Irving’s Transforms American Literature Summary

  • Last updated on November 10, 2022

After winning its independence from Great Britain, the United States slowly began to develop a new, unique, and non-European identity in both its politics and its culture. With his clever satires of the “old ways” and his relaxed comic prose, best exemplified in The Sketch Book of Geoffrey Crayon, Gent., Washington Irving led America to a new and optimistic literature and a new age of journalism.

Summary of Event

At the beginning of the nineteenth century, New York City’s population tripled, from 100,000 to 300,000 persons, and the city took over Philadelphia’s role as the commercial and cultural capital of the United States. This shift also caused a change in political power from wealthy Dutch landowners from the Hudson Valley to European immigrants and hardworking young American-born men who became self-made capitalists and entrepreneurs in New York City. The United States began to look for its own identity in both literature and politics after gaining independence from Great Britain. Sketch Book of Geoffrey Crayon, Gent., The (Irving) Literature;American Irving, Washington New York City;literature of [kw]Irving’s Sketch Book Transforms American Literature (1819-1820) [kw]Sketch Book Transforms American Literature, Irving’s (1819-1820) [kw]Transforms American Literature, Irving’s Sketch Book (1819-1820) [kw]American Literature, Irving’s Sketch Book Transforms (1819-1820) [kw]Literature, Irving’s Sketch Book Transforms American (1819-1820) Sketch Book of Geoffrey Crayon, Gent., The (Irving) Literature;American Irving, Washington New York City;literature of [g]United States;1819-1820: Irving’s Sketch Book Transforms American Literature[0970] [c]Literature;1819-1820: Irving’s Sketch Book Transforms American Literature[0970]

As New York City became the center for American business and politics, it also became the center for a new journalism. During the early years of the nineteenth century, the standard for American literary magazines was the Philadelphia Port Folio, Port Folio edited by Harvard-educated Joseph Dennie Dennie, Joseph (1768-1812). However, it increasingly found competition in many new and short-lived magazines that arose in New York. Many young men in business and law decided to try their hand at writing, and the growing number of literary journals and newspapers in New York created a demand for short stories, light verse, tales, and satirical prose.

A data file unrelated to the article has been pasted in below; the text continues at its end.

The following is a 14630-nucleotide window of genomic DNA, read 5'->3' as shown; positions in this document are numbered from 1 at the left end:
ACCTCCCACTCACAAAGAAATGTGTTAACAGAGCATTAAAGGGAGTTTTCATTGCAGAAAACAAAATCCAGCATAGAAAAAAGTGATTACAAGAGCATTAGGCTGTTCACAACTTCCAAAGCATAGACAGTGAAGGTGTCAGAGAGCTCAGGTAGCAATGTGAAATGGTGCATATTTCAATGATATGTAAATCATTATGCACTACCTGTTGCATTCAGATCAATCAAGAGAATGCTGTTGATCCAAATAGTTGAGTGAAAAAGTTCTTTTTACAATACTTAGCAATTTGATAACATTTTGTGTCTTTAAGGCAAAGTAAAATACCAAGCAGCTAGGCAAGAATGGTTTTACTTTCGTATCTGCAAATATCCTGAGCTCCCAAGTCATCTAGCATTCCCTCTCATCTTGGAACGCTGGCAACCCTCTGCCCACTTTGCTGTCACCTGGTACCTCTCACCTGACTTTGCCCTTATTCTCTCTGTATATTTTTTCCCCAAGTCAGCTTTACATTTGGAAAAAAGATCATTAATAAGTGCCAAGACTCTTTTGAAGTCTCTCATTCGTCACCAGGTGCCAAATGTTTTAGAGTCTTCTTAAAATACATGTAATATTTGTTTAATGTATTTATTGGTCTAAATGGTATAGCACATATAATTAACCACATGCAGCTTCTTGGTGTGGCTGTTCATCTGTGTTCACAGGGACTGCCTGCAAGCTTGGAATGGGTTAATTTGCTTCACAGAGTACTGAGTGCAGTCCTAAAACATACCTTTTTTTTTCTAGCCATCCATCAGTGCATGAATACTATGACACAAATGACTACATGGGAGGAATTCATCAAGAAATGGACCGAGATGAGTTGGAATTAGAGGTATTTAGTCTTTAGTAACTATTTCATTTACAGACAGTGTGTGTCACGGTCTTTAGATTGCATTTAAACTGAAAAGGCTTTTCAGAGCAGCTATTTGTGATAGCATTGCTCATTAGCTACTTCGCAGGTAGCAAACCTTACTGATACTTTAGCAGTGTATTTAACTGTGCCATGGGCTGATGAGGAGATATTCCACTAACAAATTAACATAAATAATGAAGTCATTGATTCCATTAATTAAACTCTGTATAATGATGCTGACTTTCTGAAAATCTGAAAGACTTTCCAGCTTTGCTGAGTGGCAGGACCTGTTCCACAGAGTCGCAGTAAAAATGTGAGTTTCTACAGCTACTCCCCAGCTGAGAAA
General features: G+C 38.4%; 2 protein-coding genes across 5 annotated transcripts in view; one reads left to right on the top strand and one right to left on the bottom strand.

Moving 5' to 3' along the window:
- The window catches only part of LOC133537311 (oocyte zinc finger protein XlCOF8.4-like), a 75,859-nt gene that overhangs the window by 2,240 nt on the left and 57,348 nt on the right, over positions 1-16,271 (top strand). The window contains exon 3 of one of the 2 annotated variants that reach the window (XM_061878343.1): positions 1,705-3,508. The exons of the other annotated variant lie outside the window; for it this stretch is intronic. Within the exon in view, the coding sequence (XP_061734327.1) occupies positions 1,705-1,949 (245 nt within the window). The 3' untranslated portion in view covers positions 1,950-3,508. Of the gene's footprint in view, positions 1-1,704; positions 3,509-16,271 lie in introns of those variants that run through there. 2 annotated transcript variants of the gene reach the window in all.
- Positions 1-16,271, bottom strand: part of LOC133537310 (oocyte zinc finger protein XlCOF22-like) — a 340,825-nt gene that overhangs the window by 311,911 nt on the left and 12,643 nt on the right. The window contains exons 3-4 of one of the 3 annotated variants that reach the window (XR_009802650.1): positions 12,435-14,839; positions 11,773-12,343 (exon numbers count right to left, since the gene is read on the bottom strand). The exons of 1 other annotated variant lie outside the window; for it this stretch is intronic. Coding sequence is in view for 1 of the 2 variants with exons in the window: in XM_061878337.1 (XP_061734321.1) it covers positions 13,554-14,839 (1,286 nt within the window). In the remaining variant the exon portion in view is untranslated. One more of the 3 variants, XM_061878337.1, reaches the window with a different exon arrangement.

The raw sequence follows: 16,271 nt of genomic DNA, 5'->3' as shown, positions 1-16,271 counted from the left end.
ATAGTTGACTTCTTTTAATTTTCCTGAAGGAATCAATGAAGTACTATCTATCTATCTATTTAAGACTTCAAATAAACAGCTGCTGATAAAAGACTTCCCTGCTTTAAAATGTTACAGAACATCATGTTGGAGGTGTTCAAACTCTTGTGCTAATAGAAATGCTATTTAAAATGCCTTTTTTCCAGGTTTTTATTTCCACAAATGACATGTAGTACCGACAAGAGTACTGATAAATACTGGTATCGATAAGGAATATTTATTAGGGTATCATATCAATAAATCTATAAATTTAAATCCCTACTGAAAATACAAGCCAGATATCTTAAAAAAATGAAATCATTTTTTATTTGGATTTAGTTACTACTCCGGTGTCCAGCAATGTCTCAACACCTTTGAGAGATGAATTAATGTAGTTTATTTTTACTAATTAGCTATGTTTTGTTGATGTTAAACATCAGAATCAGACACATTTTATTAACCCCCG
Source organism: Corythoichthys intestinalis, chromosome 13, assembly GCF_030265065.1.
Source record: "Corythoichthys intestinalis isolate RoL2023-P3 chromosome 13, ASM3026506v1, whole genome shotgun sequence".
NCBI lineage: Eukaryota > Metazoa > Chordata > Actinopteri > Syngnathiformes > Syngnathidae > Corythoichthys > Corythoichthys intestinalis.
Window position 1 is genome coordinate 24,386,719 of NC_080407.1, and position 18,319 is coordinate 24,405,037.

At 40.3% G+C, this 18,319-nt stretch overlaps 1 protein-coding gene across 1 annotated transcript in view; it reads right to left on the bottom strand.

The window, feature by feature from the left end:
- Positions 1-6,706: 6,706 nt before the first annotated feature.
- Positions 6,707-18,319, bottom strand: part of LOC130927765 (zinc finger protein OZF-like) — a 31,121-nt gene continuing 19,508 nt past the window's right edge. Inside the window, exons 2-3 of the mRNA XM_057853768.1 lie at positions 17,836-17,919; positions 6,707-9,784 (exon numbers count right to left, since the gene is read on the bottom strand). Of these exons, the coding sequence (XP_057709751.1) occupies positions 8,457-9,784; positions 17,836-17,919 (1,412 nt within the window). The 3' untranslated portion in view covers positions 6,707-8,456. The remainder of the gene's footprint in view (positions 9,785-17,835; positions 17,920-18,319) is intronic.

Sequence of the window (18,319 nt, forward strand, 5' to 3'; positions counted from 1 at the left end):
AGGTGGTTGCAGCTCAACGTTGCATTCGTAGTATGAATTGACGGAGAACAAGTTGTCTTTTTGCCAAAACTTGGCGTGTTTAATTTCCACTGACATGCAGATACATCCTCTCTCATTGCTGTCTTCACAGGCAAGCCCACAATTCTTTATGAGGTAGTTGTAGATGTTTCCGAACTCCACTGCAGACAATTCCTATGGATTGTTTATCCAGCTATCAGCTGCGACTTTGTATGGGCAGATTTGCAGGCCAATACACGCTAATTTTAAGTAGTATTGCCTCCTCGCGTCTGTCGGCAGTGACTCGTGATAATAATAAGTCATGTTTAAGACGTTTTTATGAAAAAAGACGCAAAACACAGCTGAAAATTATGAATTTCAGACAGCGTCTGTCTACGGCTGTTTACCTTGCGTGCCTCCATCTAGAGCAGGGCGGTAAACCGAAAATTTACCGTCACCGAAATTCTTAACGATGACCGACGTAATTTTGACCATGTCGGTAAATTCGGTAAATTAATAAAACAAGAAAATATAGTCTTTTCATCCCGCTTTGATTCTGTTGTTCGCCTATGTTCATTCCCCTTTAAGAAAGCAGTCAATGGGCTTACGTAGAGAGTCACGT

Washington Irving was the first American-born writer to achieve literary credibility in both the United States and England. Born in 1783, the year that the United States became independent, he studied law but turned to writing satirical prose. He first published “The Letters of Jonathan Oldstyle, Gent.” anonymously in his brother Peter Irving’s Irving, Peter newspaper, The Morning Chronicle. Irving then collaborated with another brother, William Irving, as well as James Kirke Paulding, to write entertaining sketches and essays to “instruct the young and reform the old.” These were published in a series of pamphlets titled Salmagundi: Or, The Whim-Whams of Opinions of Launcelot Langstaff, Esq. and Others Salmagundi: Or, The Whim-Whams of Opinions of Launcelot Langstaff, Esq. and Others (1807).

Washington Irving.

(R. S. Peale/J. A. Hill)

Although the United States was enjoying its new independence, there was a feeling among many young men that the country was being run much in the same way as it had been under Britain, and that the men of established families were still making the rules and keeping the wealth. In Irving’s eyes it was time to celebrate freedom and a new and more egalitarian government. Irving put his ideas into writing as he brazenly attacked the status quo in his first real literary success, A History of New York History of New York, A (Irving) (1809).